Note to Macintosh developer community:
The days of the .sit file have passed.
StuffIt Expander isn’t even included by default anymore on new Mac OS X 10.4 “Tiger” systems. You have to download it separately.
Now, I will admit, this is easier than it was even just a year or two ago. Allume Systems (née Aladdin Systems) used to make it incredibly difficult on their Web site to even navigate to the free Expander download. And the download was in fact not Expander, but rather StuffIt “Standard,” which included several additional shareware products most people didn’t want. The philosophy seemed to be, “If we just piss off our users enough, maybe they’ll buy something from us!” Ugh.
When I just tried to download StuffIt Expander 10, however, I was able to get to the download in two clicks, and the resulting installation was Expander alone. So that has improved.
But you’re still requiring your users to find and download a third-party application just to get to your product.
If your product is Mac OS X 10.3 “Panther” and up, the solution is easy: use the operating system’s built-in “Create Archive” contextual menu in the Finder to build a .zip archive of the files you want.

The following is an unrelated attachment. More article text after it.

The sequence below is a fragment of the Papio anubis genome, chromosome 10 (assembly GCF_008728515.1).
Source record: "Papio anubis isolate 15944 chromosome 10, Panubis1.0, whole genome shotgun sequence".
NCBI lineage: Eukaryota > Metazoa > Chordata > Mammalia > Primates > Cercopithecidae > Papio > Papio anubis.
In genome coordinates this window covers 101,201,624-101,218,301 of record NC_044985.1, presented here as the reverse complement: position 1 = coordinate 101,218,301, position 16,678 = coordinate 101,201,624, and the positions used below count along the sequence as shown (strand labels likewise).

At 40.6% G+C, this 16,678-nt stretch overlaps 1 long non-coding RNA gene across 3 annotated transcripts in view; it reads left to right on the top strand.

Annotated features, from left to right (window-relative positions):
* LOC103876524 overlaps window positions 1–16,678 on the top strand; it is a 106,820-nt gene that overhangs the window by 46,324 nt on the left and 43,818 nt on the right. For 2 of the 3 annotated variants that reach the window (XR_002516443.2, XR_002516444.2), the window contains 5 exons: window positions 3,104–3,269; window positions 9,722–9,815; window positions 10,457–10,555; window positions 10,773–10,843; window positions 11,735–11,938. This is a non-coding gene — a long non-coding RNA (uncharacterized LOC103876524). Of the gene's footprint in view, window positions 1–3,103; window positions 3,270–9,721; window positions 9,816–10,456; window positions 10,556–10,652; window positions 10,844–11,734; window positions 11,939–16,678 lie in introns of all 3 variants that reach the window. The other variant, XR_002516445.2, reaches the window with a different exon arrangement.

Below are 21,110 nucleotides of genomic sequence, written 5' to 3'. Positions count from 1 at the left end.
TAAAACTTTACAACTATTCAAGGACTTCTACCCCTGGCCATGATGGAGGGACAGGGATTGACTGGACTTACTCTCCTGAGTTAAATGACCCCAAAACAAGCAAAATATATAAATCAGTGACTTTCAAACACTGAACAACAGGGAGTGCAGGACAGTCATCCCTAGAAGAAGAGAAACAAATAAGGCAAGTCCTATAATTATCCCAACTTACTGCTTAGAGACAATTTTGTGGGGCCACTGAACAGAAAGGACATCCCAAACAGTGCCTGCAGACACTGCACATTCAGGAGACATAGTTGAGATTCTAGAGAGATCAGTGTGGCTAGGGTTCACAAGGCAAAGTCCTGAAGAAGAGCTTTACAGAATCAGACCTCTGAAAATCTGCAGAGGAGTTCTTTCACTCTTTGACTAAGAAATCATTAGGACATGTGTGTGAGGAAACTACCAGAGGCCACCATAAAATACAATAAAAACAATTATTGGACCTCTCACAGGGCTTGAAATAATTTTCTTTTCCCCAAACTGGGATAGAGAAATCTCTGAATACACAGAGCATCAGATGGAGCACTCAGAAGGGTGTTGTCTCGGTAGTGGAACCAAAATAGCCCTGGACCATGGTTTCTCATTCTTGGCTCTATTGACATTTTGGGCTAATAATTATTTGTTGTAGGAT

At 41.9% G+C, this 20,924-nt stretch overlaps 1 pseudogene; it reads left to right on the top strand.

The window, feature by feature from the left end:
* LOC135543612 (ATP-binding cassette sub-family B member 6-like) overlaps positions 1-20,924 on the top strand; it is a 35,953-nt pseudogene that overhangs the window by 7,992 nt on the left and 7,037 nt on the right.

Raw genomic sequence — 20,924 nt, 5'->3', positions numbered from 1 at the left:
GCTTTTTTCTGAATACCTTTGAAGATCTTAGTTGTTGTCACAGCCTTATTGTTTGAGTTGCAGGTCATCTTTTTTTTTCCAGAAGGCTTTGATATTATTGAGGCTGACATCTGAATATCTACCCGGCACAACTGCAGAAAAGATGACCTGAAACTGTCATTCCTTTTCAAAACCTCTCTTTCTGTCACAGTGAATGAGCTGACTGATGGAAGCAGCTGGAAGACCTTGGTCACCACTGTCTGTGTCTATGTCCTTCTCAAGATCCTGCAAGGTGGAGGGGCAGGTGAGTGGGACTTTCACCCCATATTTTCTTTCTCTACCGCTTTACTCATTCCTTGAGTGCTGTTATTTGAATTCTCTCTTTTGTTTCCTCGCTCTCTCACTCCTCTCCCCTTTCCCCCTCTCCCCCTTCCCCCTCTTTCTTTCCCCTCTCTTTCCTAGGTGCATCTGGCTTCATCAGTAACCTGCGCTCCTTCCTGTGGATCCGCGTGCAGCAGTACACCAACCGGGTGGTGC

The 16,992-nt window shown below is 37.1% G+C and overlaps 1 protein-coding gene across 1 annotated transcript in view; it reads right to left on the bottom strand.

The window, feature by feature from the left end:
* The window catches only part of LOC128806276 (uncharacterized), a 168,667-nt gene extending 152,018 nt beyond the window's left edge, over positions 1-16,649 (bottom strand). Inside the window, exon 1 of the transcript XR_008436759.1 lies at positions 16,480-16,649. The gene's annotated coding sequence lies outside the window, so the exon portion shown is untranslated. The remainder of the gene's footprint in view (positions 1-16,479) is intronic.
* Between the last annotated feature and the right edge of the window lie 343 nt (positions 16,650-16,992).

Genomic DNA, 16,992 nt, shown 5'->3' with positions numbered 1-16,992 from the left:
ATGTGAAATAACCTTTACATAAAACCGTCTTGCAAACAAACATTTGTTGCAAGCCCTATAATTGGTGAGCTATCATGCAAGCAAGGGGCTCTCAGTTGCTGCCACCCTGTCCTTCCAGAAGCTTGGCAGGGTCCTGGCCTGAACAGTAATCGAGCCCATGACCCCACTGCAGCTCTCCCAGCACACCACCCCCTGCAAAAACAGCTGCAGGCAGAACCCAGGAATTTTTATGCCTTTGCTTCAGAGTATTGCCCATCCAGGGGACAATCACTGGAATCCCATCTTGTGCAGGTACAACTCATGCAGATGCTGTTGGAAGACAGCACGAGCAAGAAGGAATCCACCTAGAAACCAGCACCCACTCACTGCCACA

Now, if you’d used the command-line zip utility on Mac OS X 10.2 “Jaguar” or earlier, you would’ve found that it ignored Mac-only filesystem attributes like resource forks. “Create Archive” is smarter than that. If you double-click such an archive in the Finder, it will extract the archive contents, resource forks and all.
The downside? “Create Archive” uses a custom directory layout (presumably in order to organize the extra bits) which will look strange if you attempt to open that archive with a more traditional command-line zip utility, even the zip utility at
/usr/bin/unzip on that same OS X 10.4 “Tiger” box where you made the archive in the first place! (Not to mention the zip utility on 10.2 and earlier.)